Snowfall has reached 15-20 centimeters on flat steppe areas and 40-70 centimeters in mountainous areas. As of 25 January, the latest data to be released released, there have been 605,000 livestock deaths as a result of the dzud. That figure is thought to be an underestimation, because not all areas of the country can be reached due to the heavy snowfalls and ice. The total animal losses, including livestock who died during last summer's drought and those who fell victim to the previous winter's deep freeze, have reached more than 3 million and have brought severe hardship and poverty to herders, whose lives depend on livestock. Livestock raising accounts for 80 percent of the Mongolian economy, and 90 percent of the population are herdsmen.
This year's dzud is expected to continue in the Mongolian countryside until the end of May, bringing more misery. Additional snowfall is expected in February and March. Given the current situation, by the end of May livestock losses are projected to reach 6.6 million--or about 20 percent of the 33 million head of livestock in Mongolia.
On 30 January, the United Nations and the Mongolian government issued an appeal for international assistance for emergency relief in the devastated areas. In addition to "providing emergency relief to the most vulnerable groups in the most severely affected provinces," the appeal also focuses on "building the disaster management and coordination capacity of the Mongolian State Emergency Commission and other relevant national partners to enhance preparedness and future response," documents released by the United Nations indicated.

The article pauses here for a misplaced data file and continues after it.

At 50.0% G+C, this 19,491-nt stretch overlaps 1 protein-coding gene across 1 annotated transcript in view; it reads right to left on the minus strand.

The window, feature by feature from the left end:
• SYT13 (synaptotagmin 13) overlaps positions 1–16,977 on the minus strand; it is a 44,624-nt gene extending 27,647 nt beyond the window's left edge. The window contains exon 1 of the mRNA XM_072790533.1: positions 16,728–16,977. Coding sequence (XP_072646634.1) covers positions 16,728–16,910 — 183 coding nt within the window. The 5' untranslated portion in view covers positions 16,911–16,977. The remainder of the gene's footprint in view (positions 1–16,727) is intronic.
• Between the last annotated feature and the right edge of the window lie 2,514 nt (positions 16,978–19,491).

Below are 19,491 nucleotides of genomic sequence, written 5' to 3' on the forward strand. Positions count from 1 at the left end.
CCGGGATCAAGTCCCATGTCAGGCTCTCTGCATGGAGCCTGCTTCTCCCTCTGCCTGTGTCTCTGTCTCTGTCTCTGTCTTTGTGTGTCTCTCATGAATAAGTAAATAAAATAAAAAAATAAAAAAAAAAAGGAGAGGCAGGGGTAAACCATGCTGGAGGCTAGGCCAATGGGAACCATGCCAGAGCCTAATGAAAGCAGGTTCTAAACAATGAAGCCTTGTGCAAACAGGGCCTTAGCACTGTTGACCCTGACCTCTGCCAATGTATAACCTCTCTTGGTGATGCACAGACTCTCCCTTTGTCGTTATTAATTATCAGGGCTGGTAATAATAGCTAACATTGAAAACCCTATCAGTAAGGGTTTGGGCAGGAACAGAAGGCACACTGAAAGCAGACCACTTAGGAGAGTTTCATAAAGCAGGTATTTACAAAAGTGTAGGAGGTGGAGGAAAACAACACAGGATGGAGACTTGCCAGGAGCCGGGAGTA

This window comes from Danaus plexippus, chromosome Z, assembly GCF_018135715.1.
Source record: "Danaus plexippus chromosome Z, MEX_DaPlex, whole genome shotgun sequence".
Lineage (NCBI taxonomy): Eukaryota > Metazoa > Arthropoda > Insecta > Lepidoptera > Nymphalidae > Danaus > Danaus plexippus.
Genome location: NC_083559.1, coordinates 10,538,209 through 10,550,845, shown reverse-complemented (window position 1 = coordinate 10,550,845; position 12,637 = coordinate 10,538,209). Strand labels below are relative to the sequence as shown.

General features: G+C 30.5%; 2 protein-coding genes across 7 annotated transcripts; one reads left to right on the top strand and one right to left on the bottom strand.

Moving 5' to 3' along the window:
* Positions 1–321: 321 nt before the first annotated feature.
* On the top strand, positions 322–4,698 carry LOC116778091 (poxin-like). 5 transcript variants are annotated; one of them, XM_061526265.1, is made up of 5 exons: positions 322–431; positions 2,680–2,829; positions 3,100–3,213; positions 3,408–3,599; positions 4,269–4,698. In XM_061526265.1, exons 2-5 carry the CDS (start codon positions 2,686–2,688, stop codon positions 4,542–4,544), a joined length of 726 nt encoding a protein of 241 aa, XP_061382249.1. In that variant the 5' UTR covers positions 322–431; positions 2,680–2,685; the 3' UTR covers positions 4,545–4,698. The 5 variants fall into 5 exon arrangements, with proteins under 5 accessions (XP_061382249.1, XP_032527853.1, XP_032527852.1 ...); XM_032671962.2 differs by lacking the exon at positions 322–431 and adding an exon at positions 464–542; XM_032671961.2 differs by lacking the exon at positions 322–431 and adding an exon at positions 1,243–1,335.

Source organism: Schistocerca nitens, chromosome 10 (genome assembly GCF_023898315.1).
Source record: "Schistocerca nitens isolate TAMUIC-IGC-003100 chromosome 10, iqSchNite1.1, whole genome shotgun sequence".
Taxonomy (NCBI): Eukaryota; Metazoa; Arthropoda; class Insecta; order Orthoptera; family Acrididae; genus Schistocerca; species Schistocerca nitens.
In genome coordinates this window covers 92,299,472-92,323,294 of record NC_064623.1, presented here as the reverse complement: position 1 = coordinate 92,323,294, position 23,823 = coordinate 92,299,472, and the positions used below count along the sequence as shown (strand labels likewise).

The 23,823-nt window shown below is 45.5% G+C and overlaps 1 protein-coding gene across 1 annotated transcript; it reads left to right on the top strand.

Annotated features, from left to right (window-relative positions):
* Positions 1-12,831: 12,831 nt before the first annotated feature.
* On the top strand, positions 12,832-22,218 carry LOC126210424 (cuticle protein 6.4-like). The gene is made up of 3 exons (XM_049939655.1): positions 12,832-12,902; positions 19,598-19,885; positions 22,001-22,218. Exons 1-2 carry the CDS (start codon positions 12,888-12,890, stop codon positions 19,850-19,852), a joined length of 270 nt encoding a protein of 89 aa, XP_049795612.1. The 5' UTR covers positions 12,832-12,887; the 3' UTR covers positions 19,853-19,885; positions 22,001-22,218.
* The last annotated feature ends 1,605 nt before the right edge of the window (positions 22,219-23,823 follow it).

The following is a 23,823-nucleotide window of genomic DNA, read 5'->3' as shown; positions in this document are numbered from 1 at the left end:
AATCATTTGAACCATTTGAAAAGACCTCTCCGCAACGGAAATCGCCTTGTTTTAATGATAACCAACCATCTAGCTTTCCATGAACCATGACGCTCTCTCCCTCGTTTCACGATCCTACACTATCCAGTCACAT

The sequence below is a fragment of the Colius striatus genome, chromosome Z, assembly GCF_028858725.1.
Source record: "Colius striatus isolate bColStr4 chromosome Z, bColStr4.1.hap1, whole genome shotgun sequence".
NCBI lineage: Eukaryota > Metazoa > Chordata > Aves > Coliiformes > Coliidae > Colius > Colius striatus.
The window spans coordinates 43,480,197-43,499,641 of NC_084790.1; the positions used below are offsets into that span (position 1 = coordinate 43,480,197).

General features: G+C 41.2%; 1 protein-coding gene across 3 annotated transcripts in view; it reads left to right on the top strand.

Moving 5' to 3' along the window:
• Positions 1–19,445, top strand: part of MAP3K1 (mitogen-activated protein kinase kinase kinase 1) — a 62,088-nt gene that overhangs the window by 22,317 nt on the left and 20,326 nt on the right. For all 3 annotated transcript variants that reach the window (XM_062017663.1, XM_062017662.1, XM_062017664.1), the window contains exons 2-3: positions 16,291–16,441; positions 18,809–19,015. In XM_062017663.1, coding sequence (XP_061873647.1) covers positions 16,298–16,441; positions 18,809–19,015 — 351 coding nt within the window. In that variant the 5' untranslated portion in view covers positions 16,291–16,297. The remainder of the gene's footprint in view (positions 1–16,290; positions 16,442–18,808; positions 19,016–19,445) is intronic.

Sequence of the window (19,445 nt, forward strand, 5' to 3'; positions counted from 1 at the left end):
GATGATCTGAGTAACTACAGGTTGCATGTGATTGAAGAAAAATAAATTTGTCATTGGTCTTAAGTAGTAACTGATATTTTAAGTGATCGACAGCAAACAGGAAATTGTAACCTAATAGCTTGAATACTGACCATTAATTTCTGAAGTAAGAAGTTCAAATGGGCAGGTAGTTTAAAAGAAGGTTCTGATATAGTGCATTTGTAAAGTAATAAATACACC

According to the UN assessment, it is expected that the continuing dzud will increase the current level of malnutrition and mortality, especially among children, mothers, and the elderly. International aid has so far comprised a $10 million donation provided by the Japanese government, $50,000 from both the Danish and Norwegian governments, and $50,000 dollars from the UN. The Red Cross and Red Crescent Societies and some nongovernmental organizations have been contributing to the disaster relief efforts. The Mongolian government has been mobilizing its efforts in aid relief and coordination of domestic and international assistance.
Up to 12 people are reported to have died from exposure during searches for lost livestock in the driving blizzards. Numerous cases of frostbite injuries resulting in limb amputation have also been reported. Maternal and infant mortality have increased due to households being unable to access medical services. Governmental and international aid--primarily supplying citizens in the largely nomadic country with flour, rice, medications, pumps, and generators, and animals with hay and feed--cannot reach some of the remote areas that have been blocked and cut off by snow and ice.
More tragedy befell the country when, on 14 January, four members of the United Nations Disaster Assessment and Coordination Team, along with members of Mongolian governmental organizations and journalists perished when their helicopter crashed on the way to an assessment mission in the most severely affected northern part of Mongolia. Nine passengers of the total 23 on board were killed.
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